NEWS

City pursues two new high schools

By ARDEN BASTIA
Posted 8/12/21

By ARDEN BASTIA After the latest meeting with the Rhode Island Department of Education on Tuesday, Warwick is considering building two new high schools, instead of renovating Pilgrim and Toll Gate High Schools. "We looked at the original visioning and

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NEWS

City pursues two new high schools

Posted

After the latest meeting with the Rhode Island Department of Education on Tuesday, Warwick is considering building two new high schools, instead of renovating Pilgrim and Toll Gate High Schools.

“We looked at the original visioning and thought process from when the previous administration was here, and the theory was that we could do close to brand new schools with renovations for less money,” said Steve Gothberg, director of construction and capital projects, in an interview on Wednesday. “When we brought it to RIDE a few weeks ago, it became apparent to RIDE and ourselves that between phasing the renovations and the costs, the [cost] between new schools and renovations would be almost miniscule.”

The previous plans, created in collaboration with education planner Frank Locker, totaled about $330 million. The recommended plan for Pilgrim included a new two-story addition across the front of the building, a new façade for the outside of the school, better safety and security controls, new sports fields with synthetic turf, and increased parking. For Toll Gate, Locker recommended a third story addition, a redesigned entryway into the building, enlarged bridges, news commons and media center, demolishing Drum Rock School, and new athletic fields with synthetic turf.

The price tag would remain relatively the same, explained Gothberg, and the overall cost to Warwick taxpayers would also remain close to renovation costs.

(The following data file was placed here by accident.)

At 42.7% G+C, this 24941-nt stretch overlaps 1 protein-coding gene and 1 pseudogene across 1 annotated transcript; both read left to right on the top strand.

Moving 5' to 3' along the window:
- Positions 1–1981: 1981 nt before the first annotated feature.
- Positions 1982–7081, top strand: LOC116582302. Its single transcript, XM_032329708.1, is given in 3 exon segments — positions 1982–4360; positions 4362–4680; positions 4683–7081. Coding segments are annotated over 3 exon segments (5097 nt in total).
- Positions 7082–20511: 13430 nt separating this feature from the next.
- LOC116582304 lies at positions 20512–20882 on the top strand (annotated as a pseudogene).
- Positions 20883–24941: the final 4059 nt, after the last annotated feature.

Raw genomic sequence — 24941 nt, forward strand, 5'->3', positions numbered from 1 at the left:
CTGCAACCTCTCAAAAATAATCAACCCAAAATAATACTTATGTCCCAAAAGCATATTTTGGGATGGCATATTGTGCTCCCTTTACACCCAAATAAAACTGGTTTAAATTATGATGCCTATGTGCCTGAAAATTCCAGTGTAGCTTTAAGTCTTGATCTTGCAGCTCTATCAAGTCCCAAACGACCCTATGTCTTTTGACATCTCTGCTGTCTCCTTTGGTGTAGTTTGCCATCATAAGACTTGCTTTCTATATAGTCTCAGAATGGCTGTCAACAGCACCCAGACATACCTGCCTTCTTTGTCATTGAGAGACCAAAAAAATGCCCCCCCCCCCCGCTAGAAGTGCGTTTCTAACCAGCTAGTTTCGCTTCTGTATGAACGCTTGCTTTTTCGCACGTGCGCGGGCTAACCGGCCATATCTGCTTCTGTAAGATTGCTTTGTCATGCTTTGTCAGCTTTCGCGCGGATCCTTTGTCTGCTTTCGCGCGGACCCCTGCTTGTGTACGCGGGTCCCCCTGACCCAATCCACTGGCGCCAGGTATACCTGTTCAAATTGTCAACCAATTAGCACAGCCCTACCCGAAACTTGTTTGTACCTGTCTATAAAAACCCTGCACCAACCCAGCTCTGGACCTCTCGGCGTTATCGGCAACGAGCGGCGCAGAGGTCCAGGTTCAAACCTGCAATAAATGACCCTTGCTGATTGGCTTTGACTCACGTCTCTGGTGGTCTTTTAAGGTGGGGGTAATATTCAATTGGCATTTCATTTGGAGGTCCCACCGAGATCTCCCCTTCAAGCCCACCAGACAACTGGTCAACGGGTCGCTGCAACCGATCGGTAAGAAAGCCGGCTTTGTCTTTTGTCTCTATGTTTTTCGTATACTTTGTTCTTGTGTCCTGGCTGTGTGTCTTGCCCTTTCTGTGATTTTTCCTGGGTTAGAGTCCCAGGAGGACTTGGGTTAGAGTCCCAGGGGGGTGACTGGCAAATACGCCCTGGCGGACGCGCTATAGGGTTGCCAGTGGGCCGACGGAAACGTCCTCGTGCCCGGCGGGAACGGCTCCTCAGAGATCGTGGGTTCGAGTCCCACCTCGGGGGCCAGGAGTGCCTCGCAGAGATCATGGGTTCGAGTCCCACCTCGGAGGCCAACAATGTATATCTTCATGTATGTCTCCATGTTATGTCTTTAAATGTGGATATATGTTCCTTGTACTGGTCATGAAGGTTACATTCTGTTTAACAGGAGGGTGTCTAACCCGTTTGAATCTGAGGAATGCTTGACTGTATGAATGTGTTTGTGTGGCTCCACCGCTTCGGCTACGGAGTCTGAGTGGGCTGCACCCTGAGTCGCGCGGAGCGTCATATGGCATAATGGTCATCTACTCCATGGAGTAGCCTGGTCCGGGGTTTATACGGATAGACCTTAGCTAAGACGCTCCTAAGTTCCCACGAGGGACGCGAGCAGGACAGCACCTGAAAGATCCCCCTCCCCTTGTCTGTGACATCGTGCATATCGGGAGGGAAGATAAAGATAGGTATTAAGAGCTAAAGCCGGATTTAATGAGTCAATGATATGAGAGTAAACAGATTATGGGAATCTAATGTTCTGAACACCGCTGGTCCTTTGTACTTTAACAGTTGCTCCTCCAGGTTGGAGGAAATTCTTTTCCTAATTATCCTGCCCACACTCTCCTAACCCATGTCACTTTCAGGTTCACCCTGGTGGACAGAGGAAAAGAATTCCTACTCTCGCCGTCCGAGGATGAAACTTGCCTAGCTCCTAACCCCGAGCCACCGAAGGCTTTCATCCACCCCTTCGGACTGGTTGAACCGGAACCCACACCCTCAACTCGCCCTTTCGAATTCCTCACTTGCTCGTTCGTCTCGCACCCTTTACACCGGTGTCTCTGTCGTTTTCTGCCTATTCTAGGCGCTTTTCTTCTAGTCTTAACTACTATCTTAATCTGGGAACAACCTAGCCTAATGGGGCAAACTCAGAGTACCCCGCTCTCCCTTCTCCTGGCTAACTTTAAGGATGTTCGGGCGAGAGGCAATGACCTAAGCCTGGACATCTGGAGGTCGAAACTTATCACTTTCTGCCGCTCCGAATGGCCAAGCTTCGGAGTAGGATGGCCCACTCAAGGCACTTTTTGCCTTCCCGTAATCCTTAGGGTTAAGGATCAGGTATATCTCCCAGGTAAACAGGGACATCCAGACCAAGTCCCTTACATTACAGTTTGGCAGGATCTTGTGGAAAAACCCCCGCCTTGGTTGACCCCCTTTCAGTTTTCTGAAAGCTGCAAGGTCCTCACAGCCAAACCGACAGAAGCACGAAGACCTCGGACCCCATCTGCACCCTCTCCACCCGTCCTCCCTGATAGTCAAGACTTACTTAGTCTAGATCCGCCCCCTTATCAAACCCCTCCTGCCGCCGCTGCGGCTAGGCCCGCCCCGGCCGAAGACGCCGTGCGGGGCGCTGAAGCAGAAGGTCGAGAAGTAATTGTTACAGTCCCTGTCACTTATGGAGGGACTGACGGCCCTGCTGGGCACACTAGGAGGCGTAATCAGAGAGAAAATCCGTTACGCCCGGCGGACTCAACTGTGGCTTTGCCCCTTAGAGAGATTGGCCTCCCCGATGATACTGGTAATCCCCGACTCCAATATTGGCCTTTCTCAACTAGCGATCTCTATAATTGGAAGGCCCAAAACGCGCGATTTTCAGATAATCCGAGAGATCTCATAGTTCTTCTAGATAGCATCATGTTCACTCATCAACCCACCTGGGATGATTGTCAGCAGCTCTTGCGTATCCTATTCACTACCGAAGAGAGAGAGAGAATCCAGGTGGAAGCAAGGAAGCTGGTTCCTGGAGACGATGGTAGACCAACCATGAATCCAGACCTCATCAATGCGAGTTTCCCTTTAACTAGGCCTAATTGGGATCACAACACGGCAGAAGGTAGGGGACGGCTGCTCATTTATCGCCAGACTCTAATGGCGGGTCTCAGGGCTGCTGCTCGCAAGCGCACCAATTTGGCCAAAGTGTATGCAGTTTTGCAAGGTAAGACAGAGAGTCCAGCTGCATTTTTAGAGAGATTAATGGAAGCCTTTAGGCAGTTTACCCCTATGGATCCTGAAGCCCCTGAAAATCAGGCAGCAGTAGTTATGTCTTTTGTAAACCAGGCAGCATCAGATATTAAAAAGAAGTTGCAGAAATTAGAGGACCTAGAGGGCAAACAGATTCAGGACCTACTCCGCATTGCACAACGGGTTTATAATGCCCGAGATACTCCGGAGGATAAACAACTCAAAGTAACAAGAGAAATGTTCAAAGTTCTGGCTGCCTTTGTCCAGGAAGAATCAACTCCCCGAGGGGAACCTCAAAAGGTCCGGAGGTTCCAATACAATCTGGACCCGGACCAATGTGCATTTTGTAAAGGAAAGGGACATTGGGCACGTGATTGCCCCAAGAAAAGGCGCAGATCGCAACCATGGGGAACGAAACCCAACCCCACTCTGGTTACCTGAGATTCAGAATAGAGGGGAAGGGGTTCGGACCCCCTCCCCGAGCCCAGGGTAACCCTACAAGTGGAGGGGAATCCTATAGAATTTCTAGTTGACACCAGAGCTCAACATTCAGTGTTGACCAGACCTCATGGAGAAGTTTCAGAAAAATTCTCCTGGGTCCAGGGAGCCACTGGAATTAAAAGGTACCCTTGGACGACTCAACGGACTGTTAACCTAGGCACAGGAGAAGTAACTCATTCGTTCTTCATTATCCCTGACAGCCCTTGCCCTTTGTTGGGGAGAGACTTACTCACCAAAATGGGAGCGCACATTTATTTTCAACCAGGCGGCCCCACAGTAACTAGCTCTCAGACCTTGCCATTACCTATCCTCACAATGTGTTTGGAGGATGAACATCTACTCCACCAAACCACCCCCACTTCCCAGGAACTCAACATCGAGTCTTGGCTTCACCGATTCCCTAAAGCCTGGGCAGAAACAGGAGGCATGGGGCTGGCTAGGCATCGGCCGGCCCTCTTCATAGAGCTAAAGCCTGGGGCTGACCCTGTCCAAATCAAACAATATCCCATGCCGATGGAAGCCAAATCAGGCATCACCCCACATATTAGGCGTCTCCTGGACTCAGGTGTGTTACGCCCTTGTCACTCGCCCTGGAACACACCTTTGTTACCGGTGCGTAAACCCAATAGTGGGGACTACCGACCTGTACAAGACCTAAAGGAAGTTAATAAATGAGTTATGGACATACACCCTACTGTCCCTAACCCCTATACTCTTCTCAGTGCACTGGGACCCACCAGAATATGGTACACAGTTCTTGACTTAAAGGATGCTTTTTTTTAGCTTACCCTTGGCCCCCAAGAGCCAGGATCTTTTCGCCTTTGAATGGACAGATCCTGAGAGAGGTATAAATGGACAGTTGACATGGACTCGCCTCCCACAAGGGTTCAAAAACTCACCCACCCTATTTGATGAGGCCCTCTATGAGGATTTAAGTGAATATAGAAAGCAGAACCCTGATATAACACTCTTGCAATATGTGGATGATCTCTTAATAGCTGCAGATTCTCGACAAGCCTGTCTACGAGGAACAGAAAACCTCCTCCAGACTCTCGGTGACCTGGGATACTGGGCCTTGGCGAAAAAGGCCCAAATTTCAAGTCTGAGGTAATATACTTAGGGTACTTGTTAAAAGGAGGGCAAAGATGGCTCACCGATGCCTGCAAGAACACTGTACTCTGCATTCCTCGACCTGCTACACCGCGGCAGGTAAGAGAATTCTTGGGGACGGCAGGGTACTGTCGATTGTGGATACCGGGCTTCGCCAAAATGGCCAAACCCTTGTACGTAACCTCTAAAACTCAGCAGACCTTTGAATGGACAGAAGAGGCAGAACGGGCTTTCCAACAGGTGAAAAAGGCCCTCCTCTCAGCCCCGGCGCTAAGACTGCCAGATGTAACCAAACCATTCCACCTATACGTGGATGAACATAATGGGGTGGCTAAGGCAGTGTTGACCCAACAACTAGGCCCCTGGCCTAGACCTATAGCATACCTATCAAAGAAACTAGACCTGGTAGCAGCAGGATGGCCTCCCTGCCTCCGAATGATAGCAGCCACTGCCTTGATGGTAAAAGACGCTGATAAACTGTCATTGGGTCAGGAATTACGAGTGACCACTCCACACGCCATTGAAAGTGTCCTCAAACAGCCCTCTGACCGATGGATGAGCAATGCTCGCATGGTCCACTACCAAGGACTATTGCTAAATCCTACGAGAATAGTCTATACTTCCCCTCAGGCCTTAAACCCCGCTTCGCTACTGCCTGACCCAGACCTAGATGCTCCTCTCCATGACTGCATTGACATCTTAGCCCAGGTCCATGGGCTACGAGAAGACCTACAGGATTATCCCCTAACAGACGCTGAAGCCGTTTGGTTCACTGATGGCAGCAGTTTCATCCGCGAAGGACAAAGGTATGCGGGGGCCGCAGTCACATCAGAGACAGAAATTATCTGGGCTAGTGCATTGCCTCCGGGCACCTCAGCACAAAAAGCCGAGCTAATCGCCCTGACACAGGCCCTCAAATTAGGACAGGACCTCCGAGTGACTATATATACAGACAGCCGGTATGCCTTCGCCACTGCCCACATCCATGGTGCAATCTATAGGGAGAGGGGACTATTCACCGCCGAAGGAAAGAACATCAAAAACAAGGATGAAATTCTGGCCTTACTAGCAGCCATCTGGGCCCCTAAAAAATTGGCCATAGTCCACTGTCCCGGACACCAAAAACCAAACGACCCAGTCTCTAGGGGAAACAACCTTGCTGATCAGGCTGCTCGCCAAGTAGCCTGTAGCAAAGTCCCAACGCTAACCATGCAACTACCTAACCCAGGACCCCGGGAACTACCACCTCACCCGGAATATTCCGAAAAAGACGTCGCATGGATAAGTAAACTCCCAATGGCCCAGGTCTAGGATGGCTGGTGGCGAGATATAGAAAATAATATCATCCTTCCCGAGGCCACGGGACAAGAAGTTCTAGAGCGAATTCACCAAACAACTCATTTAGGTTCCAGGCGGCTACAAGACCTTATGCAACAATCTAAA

Gothberg said a large part of the decision for two new schools came from the “nightmare” of interrupting student learning.

“A whole class of students would be impacted and in a school that would be under renovation for their whole high school experience,” he said. “We have to consider the impact of student’s education. Would it be worth the effort?”

Although he didn’t share specifics, since the project is in the early stages, Gothberg has identified three possible locations for a new Toll Gate. Gothberg said he doesn’t predict an issue building a new Pilgrim on the existing plot. The next steps, he explained, are site explorations.

“The theory with two high schools is both schools stay open while we build new, and there is virtually no impact to student education,” he said. “To purchase or rent temporary classrooms, power those up, and provide plumbing facilities, the cost keeps going up and up.”

RIDE still plans to offer a reimbursement plan for Warwick, starting at 35 percent.

“We’re in the throes of Stage I,” he said, explaining that the key to getting reimbursed is hitting all deadlines.

Warwick schools must present the Stage I plan to RIDE by September 15, and then the Stage II plan by February 15, 2022 in order to be before the City Council and General Assembly in May 2022. If all goes to plan, the measure will be on the ballot in November 2022.

“There are bonuses on reimbursement that expire in December 2022,” said Gothberg. “We would have to have a construction manager signed onboard by that date. If we hit all those dates, there are three additional 5 percent reimbursement bonuses, and additional energy bonuses of 2.5 percent with each new building.”

Gothberg also explained, “some things are not reimbursable, but we would get reimbursed on 95 percent.”